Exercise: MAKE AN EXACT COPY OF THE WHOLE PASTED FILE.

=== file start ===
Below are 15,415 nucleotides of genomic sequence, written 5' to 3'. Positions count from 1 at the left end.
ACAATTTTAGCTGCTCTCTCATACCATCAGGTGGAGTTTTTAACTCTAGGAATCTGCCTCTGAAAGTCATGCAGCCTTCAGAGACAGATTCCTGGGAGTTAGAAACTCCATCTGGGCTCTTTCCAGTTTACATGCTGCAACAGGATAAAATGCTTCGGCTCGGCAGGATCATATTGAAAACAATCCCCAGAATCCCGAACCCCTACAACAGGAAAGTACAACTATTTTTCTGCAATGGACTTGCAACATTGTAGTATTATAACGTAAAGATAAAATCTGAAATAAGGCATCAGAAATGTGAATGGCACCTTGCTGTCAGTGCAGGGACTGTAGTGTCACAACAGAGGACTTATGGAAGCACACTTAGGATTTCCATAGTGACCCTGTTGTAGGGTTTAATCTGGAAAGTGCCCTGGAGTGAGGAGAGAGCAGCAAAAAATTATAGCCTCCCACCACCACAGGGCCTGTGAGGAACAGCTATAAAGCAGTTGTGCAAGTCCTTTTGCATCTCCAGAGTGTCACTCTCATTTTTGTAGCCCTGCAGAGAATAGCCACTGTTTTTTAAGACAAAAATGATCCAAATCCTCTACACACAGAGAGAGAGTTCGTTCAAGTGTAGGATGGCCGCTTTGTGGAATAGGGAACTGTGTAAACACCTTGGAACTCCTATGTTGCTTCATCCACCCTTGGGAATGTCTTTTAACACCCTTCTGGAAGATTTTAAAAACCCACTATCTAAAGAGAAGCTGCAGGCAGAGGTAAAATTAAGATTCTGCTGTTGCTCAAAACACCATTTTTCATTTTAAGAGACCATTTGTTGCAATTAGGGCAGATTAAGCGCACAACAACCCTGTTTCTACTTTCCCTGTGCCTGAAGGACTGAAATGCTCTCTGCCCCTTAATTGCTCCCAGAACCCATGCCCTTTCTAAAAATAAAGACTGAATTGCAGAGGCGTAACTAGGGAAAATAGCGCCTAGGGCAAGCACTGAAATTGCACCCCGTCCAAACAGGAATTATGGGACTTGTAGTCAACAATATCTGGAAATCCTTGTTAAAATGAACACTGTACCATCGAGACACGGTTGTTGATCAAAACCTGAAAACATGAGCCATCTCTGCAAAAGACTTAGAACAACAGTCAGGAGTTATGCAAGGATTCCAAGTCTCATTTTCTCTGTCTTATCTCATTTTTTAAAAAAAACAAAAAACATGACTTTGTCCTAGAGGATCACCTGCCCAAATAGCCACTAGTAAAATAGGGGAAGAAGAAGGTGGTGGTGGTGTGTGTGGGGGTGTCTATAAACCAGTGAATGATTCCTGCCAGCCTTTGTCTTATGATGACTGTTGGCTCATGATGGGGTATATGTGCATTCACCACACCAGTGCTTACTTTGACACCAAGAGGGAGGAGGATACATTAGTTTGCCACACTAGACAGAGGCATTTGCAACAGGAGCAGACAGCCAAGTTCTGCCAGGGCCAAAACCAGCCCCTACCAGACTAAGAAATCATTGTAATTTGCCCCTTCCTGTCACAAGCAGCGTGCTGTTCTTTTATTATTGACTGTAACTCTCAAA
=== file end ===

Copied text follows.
Below are 15,415 nucleotides of genomic sequence, written 5' to 3'. Positions count from 1 at the left end.
ACAATTTTAGCTGCTCTCTCATACCATCAGGTGGAGTTTTTAACTCTAGGAATCTGCCTCTGAAAGTCATGCAGCCTTCAGAGACAGATTCCTGGGAGTTAGAAACTCCATCTGGGCTCTTTCCAGTTTACATGCTGCAACAGGATAAAATGCTTCGGCTCGGCAGGATCATATTGAAAACAATCCCCAGAATCCCGAACCCCTACAACAGGAAAGTACAACTATTTTTCTGCAATGGACTTGCAACATTGTAGTATTATAACGTAAAGATAAAATCTGAAATAAGGCATCAGAAATGTGAATGGCACCTTGCTGTCAGTGCAGGGACTGTAGTGTCACAACAGAGGACTTATGGAAGCACACTTAGGATTTCCATAGTGACCCTGTTGTAGGGTTTAATCTGGAAAGTGCCCTGGAGTGAGGAGAGAGCAGCAAAAAATTATAGCCTCCCACCACCACAGGGCCTGTGAGGAACAGCTATAAAGCAGTTGTGCAAGTCCTTTTGCATCTCCAGAGTGTCACTCTCATTTTTGTAGCCCTGCAGAGAATAGCCACTGTTTTTTAAGACAAAAATGATCCAAATCCTCTACACACAGAGAGAGAGTTCGTTCAAGTGTAGGATGGCCGCTTTGTGGAATAGGGAACTGTGTAAACACCTTGGAACTCCTATGTTGCTTCATCCACCCTTGGGAATGTCTTTTAACACCCTTCTGGAAGATTTTAAAAACCCACTATCTAAAGAGAAGCTGCAGGCAGAGGTAAAATTAAGATTCTGCTGTTGCTCAAAACACCATTTTTCATTTTAAGAGACCATTTGTTGCAATTAGGGCAGATTAAGCGCACAACAACCCTGTTTCTACTTTCCCTGTGCCTGAAGGACTGAAATGCTCTCTGCCCCTTAATTGCTCCCAGAACCCATGCCCTTTCTAAAAATAAAGACTGAATTGCAGAGGCGTAACTAGGGAAAATAGCGCCTAGGGCAAGCACTGAAATTGCACCCCGTCCAAACAGGAATTATGGGACTTGTAGTCAACAATATCTGGAAATCCTTGTTAAAATGAACACTGTACCATCGAGACACGGTTGTTGATCAAAACCTGAAAACATGAGCCATCTCTGCAAAAGACTTAGAACAACAGTCAGGAGTTATGCAAGGATTCCAAGTCTCATTTTCTCTGTCTTATCTCATTTTTTAAAAAAAACAAAAAACATGACTTTGTCCTAGAGGATCACCTGCCCAAATAGCCACTAGTAAAATAGGGGAAGAAGAAGGTGGTGGTGGTGTGTGTGGGGGTGTCTATAAACCAGTGAATGATTCCTGCCAGCCTTTGTCTTATGATGACTGTTGGCTCATGATGGGGTATATGTGCATTCACCACACCAGTGCTTACTTTGACACCAAGAGGGAGGAGGATACATTAGTTTGCCACACTAGACAGAGGCATTTGCAACAGGAGCAGACAGCCAAGTTCTGCCAGGGCCAAAACCAGCCCCTACCAGACTAAGAAATCATTGTAATTTGCCCCTTCCTGTCACAAGCAGCGTGCTGTTCTTTTATTATTGACTGTAACTCTCAAA